Physiotherapy & Wellness Blog
In this article, we will explain why the wall test is best considered a coordination test rather than a mobility test. This is because poor ankle mobility is a contributing factor to problems all the way up the kinetic chain, including those affecting the knee, hip and back.
The wall test is a commonly used assessment tool to assess a patient's ability to use visual and motor skills together quickly and accurately. It is a simple test, consisting of throwing a tennis ball against the wall from one hand and catching it with the other. It is then rated on how many successful catches are made in a set time period or number of attempts.
To perform the test, your client should stand with their back against a smooth wall and feet hip-width apart. They should then slide their hand between their back and the wall. If they can do this comfortably, it indicates good mobility. If they cannot, it may indicate tightness or weakness in the lumbar spine.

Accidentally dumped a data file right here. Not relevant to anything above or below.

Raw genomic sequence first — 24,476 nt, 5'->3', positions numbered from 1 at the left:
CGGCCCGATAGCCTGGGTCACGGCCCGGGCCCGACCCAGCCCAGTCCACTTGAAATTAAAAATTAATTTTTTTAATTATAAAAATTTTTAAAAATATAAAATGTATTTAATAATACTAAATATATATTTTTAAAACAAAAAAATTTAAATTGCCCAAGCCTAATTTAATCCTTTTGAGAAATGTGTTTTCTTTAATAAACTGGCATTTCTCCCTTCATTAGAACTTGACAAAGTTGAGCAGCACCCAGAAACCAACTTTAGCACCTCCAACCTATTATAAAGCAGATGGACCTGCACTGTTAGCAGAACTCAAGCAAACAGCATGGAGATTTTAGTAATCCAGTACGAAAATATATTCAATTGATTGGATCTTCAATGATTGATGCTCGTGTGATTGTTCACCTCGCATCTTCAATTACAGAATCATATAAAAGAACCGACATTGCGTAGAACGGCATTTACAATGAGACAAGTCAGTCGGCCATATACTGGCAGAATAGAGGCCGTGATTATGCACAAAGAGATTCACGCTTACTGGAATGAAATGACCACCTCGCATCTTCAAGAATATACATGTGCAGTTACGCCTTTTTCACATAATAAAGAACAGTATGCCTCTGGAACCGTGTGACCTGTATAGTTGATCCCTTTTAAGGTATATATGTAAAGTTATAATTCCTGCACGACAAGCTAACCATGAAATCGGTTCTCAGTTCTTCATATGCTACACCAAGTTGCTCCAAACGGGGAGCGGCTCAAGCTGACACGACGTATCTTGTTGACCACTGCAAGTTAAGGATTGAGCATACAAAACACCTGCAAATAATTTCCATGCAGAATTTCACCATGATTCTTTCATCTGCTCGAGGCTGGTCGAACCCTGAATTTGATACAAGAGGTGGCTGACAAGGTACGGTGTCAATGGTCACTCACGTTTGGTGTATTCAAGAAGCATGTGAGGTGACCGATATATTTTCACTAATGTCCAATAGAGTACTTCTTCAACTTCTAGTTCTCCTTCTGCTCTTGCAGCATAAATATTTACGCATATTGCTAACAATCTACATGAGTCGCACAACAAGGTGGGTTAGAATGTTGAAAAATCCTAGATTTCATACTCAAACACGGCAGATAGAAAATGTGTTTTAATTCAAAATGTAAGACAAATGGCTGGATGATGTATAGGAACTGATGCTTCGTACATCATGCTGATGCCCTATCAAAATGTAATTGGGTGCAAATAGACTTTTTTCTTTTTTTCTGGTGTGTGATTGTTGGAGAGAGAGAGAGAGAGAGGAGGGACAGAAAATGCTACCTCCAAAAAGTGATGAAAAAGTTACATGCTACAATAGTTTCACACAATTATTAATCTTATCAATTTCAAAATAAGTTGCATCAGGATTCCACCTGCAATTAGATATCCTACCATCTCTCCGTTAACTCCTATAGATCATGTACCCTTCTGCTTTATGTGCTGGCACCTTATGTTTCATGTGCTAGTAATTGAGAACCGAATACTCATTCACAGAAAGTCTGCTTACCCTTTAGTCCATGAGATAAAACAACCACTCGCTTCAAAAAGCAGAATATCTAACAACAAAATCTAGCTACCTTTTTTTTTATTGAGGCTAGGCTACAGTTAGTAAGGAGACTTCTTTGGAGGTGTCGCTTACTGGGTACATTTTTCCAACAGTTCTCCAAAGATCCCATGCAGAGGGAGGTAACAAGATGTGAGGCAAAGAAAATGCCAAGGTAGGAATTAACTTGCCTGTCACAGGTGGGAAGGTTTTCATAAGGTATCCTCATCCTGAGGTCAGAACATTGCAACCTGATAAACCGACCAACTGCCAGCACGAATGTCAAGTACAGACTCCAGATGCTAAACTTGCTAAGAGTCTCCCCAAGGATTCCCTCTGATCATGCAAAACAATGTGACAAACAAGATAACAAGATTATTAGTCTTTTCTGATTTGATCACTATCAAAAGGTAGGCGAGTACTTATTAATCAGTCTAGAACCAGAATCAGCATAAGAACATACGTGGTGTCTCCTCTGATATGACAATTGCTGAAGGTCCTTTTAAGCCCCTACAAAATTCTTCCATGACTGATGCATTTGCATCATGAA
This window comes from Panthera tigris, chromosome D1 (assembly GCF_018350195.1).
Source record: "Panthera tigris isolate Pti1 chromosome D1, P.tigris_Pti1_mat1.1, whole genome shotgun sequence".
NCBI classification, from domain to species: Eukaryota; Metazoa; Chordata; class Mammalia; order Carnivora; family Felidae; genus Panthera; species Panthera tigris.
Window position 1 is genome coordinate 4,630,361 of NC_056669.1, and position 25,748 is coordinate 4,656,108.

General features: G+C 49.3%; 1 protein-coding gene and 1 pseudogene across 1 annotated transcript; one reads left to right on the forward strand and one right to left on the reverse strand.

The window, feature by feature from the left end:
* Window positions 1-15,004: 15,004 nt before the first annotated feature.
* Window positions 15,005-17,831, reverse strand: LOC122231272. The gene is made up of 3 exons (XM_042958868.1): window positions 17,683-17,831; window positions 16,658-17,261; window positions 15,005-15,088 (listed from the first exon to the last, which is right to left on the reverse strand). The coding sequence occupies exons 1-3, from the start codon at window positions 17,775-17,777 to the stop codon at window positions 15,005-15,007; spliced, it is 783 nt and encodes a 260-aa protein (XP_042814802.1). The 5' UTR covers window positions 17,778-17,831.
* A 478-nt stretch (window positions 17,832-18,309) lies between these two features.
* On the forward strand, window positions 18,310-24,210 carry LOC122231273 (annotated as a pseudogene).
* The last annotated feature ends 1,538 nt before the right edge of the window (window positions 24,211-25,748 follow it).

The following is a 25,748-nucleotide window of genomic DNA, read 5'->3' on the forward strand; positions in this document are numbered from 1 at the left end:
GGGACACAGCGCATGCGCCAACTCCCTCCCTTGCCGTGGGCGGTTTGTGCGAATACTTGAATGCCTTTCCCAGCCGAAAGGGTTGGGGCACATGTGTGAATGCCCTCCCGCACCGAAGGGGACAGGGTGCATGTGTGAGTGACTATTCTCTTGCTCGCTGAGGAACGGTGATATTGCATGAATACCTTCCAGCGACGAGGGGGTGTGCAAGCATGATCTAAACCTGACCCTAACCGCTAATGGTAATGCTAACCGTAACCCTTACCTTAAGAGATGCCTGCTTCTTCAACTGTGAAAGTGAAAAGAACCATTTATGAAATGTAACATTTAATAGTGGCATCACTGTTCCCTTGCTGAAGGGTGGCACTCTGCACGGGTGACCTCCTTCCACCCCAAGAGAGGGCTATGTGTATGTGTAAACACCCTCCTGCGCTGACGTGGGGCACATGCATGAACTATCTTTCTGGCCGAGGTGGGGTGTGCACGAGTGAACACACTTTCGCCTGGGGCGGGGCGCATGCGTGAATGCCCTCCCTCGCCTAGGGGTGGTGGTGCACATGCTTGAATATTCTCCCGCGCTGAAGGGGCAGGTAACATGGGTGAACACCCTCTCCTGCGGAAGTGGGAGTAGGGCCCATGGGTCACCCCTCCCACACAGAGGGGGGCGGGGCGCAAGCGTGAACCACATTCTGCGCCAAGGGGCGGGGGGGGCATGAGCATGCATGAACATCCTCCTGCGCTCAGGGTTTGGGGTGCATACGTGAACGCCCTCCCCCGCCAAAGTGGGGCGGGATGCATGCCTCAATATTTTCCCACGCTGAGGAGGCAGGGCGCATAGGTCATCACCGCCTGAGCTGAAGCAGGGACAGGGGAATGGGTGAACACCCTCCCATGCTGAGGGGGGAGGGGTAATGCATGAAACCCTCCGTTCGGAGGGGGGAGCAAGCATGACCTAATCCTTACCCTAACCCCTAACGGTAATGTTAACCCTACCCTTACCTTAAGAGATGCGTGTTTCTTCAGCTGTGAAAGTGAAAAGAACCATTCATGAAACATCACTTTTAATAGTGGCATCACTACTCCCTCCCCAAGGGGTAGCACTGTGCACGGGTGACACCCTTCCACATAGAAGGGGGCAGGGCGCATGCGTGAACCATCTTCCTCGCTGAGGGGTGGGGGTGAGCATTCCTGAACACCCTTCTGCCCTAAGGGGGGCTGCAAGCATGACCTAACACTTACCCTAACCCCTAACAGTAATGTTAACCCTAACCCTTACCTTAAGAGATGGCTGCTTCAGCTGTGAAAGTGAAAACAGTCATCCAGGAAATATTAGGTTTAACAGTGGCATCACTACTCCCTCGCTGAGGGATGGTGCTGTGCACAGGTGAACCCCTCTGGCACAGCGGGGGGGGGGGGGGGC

To score the test, your client should try to achieve a minimum of 20 successful catches in 30 seconds. The more successful catches, the higher their score will be. Changing the number of attempts or time periods can increase fatigue and affect consistency, while adding a scorekeeper or other distractions can add pressure and require more focus. Changing the type of ball can also influence its difficulty and specificity; a smaller or heavier ball may be harder to catch, while a shaped ball may require more anticipation and adjustment.